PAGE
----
Christians as revolutionaries

Fr. James “Guadalupe” Carney was US Jesuit missionary to Honduras. He worked with the poorest, accompanying them in their cooperatives and in their struggles for justice. For this he was expelled from Honduras.

After a short stay in the US he went to Nicaragua. There he connected with some Honduran guerrillas, as their chaplain. He accompanied them into Honduras where they were captured. He was killed by the US-trained Honduran army forces, possibly thrown out of a helicopter. It is believed that he died on September 16, 1983.

A community of poor campesinos who have tried to take over land that has been appropriated by rich landowners has taken his name for their community. They, like other communities in the Lower Aguan Valley, in Colón, Honduras, still suffer – not only from the lack of land but also from the violence of the security guards of the large landowners and the military who have killed a fair number of campesinos.

Thus, the words of Padre Guadalupe are still relevant.

“To love Christ really is to try to live as He lived. If I love the poor as Christ did, I, too, freely choose  to become one with them, live with them, share their lives, besides trying to use my talents to help and teach them… He freely chose to become one of the masses of poor people of the world, of the eighty percent of the world who ‘have not,’ rejecting the comfortable life of the twenty percent who ‘have’ (even though he loved them too). And he tore into the system and those that held the masses in the bondage of ignorance and poverty….And he was killed for it. To be killed for my following of Christ would be my greatest joy too….”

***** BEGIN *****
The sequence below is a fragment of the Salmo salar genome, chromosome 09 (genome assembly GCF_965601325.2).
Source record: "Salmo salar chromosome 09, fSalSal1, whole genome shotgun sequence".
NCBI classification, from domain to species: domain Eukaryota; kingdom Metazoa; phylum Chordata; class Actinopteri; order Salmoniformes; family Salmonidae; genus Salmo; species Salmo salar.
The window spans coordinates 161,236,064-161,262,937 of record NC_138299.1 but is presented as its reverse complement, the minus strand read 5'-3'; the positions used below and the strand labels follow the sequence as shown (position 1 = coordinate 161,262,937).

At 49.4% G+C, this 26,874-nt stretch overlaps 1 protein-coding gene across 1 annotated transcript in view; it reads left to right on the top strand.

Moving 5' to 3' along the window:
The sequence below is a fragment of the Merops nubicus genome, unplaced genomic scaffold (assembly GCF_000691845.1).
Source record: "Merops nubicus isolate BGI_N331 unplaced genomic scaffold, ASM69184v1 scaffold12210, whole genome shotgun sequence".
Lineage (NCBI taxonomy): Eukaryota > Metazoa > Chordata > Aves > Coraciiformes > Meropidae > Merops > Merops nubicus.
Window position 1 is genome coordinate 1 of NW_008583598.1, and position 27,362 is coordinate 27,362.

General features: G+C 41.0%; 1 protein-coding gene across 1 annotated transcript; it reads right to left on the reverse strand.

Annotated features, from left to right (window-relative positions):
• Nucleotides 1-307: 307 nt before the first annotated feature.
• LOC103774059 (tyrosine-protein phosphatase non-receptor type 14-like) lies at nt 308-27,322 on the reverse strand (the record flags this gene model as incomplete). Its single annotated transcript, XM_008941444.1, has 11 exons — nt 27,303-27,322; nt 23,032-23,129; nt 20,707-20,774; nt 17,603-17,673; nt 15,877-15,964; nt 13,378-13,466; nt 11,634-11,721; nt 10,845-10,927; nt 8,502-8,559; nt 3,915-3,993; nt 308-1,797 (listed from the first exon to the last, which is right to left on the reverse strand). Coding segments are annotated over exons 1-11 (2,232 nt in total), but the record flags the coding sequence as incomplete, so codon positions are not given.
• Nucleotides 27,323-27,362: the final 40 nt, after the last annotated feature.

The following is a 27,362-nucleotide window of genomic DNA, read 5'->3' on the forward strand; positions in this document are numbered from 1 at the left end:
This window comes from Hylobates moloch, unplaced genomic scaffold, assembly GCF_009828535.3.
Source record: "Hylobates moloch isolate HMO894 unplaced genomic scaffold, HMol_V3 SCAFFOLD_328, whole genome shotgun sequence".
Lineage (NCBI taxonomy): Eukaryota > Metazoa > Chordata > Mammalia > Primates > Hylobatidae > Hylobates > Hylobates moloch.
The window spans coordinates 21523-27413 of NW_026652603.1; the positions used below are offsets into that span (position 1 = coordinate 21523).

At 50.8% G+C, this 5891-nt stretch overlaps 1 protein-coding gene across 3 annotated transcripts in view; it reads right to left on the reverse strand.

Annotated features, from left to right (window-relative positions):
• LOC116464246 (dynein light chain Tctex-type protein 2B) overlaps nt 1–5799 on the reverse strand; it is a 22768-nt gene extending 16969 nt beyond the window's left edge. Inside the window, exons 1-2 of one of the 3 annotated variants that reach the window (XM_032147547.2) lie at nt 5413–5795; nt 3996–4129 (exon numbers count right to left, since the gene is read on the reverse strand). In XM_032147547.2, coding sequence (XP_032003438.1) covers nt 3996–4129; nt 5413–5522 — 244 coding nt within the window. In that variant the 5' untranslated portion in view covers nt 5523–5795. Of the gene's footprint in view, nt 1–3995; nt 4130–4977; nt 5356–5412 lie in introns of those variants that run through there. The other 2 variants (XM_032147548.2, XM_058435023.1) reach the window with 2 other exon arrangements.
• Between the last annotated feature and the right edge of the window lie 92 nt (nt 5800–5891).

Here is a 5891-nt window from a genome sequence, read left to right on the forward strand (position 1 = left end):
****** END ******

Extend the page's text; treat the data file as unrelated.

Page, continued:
One response to “Christians as revolutionaries

  1. Thanks John. That God would give me the courage and grace to live these words.

Leave a Reply

Fill in your details below or click an icon to log in: Logo

You are commenting using your account. Log Out /  Change )

Google+ photo

You are commenting using your Google+ account. Log Out /  Change )

Twitter picture

You are commenting using your Twitter account. Log Out /  Change )

Facebook photo

You are commenting using your Facebook account. Log Out /  Change )


Connecting to %s